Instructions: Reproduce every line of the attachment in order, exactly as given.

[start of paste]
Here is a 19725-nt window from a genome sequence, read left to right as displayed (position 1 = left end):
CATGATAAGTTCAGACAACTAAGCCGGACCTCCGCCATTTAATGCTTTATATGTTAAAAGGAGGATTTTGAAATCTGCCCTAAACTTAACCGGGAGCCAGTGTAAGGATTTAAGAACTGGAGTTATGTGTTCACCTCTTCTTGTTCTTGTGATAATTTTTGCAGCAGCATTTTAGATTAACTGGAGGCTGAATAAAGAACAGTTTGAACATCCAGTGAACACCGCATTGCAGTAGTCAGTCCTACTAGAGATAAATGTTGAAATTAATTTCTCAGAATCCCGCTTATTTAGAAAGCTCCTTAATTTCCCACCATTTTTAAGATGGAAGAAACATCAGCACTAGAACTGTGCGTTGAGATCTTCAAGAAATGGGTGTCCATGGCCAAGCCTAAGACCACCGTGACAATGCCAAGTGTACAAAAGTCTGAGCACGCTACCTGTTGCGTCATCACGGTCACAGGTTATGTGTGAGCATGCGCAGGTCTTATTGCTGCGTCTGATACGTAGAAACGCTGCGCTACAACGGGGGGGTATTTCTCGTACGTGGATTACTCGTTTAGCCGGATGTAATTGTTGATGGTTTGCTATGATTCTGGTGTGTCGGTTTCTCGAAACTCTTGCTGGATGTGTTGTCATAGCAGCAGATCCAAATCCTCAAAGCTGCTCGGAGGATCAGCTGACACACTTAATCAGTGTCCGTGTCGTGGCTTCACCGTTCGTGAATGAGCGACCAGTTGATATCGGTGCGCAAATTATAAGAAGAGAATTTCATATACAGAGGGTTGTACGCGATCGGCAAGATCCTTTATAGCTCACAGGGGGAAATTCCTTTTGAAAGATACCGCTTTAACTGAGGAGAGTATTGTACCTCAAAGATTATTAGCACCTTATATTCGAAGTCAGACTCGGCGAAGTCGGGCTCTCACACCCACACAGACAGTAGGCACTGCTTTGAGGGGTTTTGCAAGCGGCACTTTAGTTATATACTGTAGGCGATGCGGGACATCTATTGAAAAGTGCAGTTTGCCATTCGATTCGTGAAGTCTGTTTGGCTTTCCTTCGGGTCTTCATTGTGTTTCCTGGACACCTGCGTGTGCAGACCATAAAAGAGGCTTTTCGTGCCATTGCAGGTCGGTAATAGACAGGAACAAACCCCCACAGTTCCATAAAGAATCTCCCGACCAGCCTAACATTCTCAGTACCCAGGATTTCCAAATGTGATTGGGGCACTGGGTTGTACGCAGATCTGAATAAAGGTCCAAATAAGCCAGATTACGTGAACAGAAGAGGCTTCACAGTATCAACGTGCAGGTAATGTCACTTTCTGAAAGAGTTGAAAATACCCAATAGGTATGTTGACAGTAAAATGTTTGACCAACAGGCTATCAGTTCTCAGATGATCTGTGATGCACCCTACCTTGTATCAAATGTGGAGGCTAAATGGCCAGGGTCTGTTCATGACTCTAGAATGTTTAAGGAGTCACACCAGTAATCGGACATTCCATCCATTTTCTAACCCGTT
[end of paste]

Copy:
Here is a 19725-nt window from a genome sequence, read left to right as displayed (position 1 = left end):
CATGATAAGTTCAGACAACTAAGCCGGACCTCCGCCATTTAATGCTTTATATGTTAAAAGGAGGATTTTGAAATCTGCCCTAAACTTAACCGGGAGCCAGTGTAAGGATTTAAGAACTGGAGTTATGTGTTCACCTCTTCTTGTTCTTGTGATAATTTTTGCAGCAGCATTTTAGATTAACTGGAGGCTGAATAAAGAACAGTTTGAACATCCAGTGAACACCGCATTGCAGTAGTCAGTCCTACTAGAGATAAATGTTGAAATTAATTTCTCAGAATCCCGCTTATTTAGAAAGCTCCTTAATTTCCCACCATTTTTAAGATGGAAGAAACATCAGCACTAGAACTGTGCGTTGAGATCTTCAAGAAATGGGTGTCCATGGCCAAGCCTAAGACCACCGTGACAATGCCAAGTGTACAAAAGTCTGAGCACGCTACCTGTTGCGTCATCACGGTCACAGGTTATGTGTGAGCATGCGCAGGTCTTATTGCTGCGTCTGATACGTAGAAACGCTGCGCTACAACGGGGGGGTATTTCTCGTACGTGGATTACTCGTTTAGCCGGATGTAATTGTTGATGGTTTGCTATGATTCTGGTGTGTCGGTTTCTCGAAACTCTTGCTGGATGTGTTGTCATAGCAGCAGATCCAAATCCTCAAAGCTGCTCGGAGGATCAGCTGACACACTTAATCAGTGTCCGTGTCGTGGCTTCACCGTTCGTGAATGAGCGACCAGTTGATATCGGTGCGCAAATTATAAGAAGAGAATTTCATATACAGAGGGTTGTACGCGATCGGCAAGATCCTTTATAGCTCACAGGGGGAAATTCCTTTTGAAAGATACCGCTTTAACTGAGGAGAGTATTGTACCTCAAAGATTATTAGCACCTTATATTCGAAGTCAGACTCGGCGAAGTCGGGCTCTCACACCCACACAGACAGTAGGCACTGCTTTGAGGGGTTTTGCAAGCGGCACTTTAGTTATATACTGTAGGCGATGCGGGACATCTATTGAAAAGTGCAGTTTGCCATTCGATTCGTGAAGTCTGTTTGGCTTTCCTTCGGGTCTTCATTGTGTTTCCTGGACACCTGCGTGTGCAGACCATAAAAGAGGCTTTTCGTGCCATTGCAGGTCGGTAATAGACAGGAACAAACCCCCACAGTTCCATAAAGAATCTCCCGACCAGCCTAACATTCTCAGTACCCAGGATTTCCAAATGTGATTGGGGCACTGGGTTGTACGCAGATCTGAATAAAGGTCCAAATAAGCCAGATTACGTGAACAGAAGAGGCTTCACAGTATCAACGTGCAGGTAATGTCACTTTCTGAAAGAGTTGAAAATACCCAATAGGTATGTTGACAGTAAAATGTTTGACCAACAGGCTATCAGTTCTCAGATGATCTGTGATGCACCCTACCTTGTATCAAATGTGGAGGCTAAATGGCCAGGGTCTGTTCATGACTCTAGAATGTTTAAGGAGTCACACCAGTAATCGGACATTCCATCCATTTTCTAACCCGTT